When allelic frequencies remain constant, a population is in genetic equilibrium and will not undergo evolution. Evolution will only occur if the allelic frequencies are acted upon by forces that cause change.
no genetic drift, no gene flow, no mutation, random mating, no natural selection
The 5 conditions of the Hardy-Weinberg principle.
Any chance change in allelic frequencies in a population. Its affects are more pronounced in smaller populations.
An example of genetic drift. When a small sample of the population settles in a separate location from the rest of population, resulting in a random subset of the original population. Alleles that were previously uncommon are now more common in this population.
An example of genetic drift in which a population dwindles and then rebounds. The rebound population is genetically similar to the previous population at its lowest level.
The random movement between populations (migration) that increases genetic variation within a population and reduces the differences between populations.
Organisms mate with individuals in a close proximity, promoting inbreeding and changes in allelic proportions favoring individuals that are homozygous for particular traits.
A random change in genetic material. The cumulative effects of this in a population might cause a change in allelic frequencies.
The most common form of natural selection. It operates to eliminate extreme expressions of a trait when the average expression leads to higher fitness.
If an extreme version of a trait makes an organism more fit, this type of natural selection occurs, increasing the expression of the extreme version of a trait in the population. This occurs to Galapagos finches.
A type of natural selection that splits a population into two groups, tending to remove individuals with average traits but retaining individuals expressing extreme traits at both ends of a continuum.
A type of natural selection in which change in frequency of a trait is based on the ability to attract a mate (ie. with peacocks). This often operates in populations where males and females differ significantly in appearance.
prezygotic isolating mechanisms
A type of reproductive isolation that prevents gene flow among populations before fertilization occurs. This prevents reproduction by making fertilization unlikely. Prevent genotypes from entering a population's gene pool through geographic, ecological, behavioral, or other differences (ie. different mating songs).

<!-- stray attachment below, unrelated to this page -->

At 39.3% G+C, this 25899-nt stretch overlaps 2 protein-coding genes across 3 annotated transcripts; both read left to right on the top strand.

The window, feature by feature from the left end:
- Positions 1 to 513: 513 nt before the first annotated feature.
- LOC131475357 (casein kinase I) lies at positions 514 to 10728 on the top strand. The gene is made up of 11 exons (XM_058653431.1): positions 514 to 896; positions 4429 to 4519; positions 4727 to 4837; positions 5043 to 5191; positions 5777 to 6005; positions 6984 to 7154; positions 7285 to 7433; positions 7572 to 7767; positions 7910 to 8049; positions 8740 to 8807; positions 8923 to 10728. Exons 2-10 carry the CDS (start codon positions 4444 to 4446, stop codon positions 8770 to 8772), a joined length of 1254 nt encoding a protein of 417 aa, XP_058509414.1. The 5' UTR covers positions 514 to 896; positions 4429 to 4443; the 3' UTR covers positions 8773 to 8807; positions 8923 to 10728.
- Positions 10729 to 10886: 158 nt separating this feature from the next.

postzygotic isolating mechanisms
A type of reproductive isolation that operates after fertilization has occurred to ensure that the resulting hybrid remains infertile. When fertilization has occurred but a hybrid offspring cannot develop or reproduce. This prevents offspring survival or reproduction (ie. a liger).
A physical barrier that divides one population into 2 or more populations. The separate populations will eventually contain organisms that will no longer be able to breed successfully with one another.
A species evolves into a new species without a physical barrier. The ancestor species and the new species live alongside one another during the speciation process. This occurs fairly frequently in plants, especially through polypoidy. Afterwards the plant is no longer able to interbreed with the main population.
AKA divergent evolution. When one species gives rise to many species in response to the creation of new habitat or another ecological opportunity. This often follows large-scale extinctions.
Species that have a close relationship with other species -> the evolution of one species affects the evolution of other species. Mutualism (when two species benefit one another) is one form of this.
When unrelated species evolve similar traits although they are geographically separated. This occurs in environments that are geographically far apart but have similar ecology and climate.
A rate of speciation that proceeds in small, gradual steps.
The abrupt transitions that can be found in the fossil record. Rapid spurts of genetic change cause species to diverge quickly; these periods punctuate much longer periods when the species exhibit little change.